Greece has a rich history of grape cultivation and winemaking, producing a variety of grape varieties. Here are some common types of grapes grown in Greece:
Assyrtiko is a white grape variety native to the island of Santorini. It is known for its vibrant acidity, citrusy flavors, and mineral notes. Assyrtiko is used to produce both dry and sweet wines and is considered one of Greece’s finest white grape varieties.
Agiorgitiko, also known as St. George, is a red grape variety primarily grown in the Nemea region of the Peloponnese. It produces medium-bodied wines with flavors of red fruits, spices, and gentle tannins. Agiorgitiko is versatile and used for both single-varietal wines and blending.
Xinomavro is a red grape variety grown primarily in the northern regions of Macedonia and Naoussa. It is often referred to as Greece’s answer to Nebbiolo due to its high acidity and tannins. Xinomavro wines are known for their complex flavors of dark fruits, earth, and herbs.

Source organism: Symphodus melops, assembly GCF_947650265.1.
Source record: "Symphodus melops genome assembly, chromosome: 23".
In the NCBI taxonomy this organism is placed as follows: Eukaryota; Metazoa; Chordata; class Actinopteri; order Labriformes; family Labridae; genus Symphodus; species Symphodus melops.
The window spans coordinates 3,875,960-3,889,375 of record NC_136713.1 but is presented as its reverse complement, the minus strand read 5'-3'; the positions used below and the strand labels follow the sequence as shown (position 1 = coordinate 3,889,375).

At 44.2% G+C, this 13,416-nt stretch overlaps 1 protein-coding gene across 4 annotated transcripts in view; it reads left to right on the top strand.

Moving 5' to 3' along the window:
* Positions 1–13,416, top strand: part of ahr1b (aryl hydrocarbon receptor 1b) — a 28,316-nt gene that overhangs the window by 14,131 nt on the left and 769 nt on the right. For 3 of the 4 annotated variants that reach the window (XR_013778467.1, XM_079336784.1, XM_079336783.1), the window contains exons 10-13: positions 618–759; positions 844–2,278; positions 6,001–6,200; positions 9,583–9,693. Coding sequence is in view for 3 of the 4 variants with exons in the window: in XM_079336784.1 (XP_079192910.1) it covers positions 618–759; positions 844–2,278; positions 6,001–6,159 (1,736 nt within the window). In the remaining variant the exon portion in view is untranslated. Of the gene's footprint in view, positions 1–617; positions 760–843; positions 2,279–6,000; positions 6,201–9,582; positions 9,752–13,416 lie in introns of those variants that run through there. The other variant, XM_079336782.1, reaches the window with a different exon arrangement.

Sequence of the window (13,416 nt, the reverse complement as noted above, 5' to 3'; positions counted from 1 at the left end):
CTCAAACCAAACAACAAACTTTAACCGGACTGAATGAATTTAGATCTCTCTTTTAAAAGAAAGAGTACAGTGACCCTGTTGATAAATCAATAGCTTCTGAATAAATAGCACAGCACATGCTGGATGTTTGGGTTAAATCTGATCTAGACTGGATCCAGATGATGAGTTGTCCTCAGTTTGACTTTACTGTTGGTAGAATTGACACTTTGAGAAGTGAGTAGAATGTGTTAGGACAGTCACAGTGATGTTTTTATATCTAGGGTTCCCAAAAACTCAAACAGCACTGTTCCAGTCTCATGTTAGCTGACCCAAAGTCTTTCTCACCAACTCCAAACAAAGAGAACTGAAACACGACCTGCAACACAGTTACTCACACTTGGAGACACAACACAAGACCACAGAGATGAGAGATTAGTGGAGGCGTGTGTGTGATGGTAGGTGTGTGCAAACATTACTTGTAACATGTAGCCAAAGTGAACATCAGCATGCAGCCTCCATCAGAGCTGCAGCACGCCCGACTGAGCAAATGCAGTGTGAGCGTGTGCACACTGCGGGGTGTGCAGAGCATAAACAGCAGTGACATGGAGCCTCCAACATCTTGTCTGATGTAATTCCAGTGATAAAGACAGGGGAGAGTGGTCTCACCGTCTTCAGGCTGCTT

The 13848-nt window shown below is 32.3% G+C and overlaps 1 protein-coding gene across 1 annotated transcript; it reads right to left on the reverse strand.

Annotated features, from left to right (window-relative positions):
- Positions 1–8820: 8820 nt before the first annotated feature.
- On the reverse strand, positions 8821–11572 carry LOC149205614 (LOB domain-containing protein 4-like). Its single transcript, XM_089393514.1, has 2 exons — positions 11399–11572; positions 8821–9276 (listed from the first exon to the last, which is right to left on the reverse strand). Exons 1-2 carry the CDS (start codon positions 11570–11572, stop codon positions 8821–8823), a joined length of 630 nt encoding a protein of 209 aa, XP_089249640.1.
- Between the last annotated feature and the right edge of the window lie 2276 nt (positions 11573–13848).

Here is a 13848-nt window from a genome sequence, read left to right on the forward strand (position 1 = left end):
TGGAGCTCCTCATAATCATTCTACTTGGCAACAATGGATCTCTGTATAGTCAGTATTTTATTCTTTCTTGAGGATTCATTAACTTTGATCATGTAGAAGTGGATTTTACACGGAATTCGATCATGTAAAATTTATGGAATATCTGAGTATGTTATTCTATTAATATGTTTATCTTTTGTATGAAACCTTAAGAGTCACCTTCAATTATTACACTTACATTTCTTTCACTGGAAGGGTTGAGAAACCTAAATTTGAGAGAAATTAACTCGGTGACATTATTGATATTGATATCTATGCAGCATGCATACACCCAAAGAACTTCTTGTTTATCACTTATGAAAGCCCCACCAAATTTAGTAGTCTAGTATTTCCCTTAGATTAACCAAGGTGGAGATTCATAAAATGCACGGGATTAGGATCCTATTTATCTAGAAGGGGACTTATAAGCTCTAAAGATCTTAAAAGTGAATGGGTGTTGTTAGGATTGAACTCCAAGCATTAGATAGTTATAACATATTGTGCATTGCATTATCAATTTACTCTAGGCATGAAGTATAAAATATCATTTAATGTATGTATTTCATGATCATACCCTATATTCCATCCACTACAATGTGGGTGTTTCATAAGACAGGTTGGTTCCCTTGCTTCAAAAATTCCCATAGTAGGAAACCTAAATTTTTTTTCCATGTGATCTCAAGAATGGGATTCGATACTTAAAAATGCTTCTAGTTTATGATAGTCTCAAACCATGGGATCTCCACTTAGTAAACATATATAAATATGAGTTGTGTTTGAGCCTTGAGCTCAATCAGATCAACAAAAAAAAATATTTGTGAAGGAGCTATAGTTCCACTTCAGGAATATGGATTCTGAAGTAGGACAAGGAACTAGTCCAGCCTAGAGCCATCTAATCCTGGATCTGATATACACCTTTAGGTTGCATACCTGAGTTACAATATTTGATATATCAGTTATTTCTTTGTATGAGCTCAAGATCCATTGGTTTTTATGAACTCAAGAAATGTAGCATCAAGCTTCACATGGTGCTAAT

Moschofilero is a white grape variety grown in the Peloponnese and particularly in the region of Mantinia. It produces aromatic wines with floral and citrus notes, often with a touch of spice. Moschofilero is used to make both dry and sparkling wines.
Aglianico, although originally from Italy, is also grown in Greece, primarily in the region of Macedonia. It is a red grape variety that yields wines with intense flavors of black fruits, tobacco, and spices. Aglianico wines are often full-bodied and structured.
Malagousia is a white grape variety that was nearly extinct until it was rediscovered and revived in the 1980s. It is now grown in various regions across Greece, including Macedonia and Thessaly. Malagousia produces aromatic wines with exotic fruit flavors and floral notes.
Mavrodaphne is a red grape variety primarily grown in the Peloponnese region. It is used to produce the sweet fortified wine known as Mavrodaphne of Patras. This wine has a rich and sweet character with flavors of dried fruits, caramel, and spices.
These are just a few examples of the many grape varieties grown in Greece. The country’s diverse terroir, climate, and winemaking traditions contribute to the wide range of flavors and styles found in Greek wines.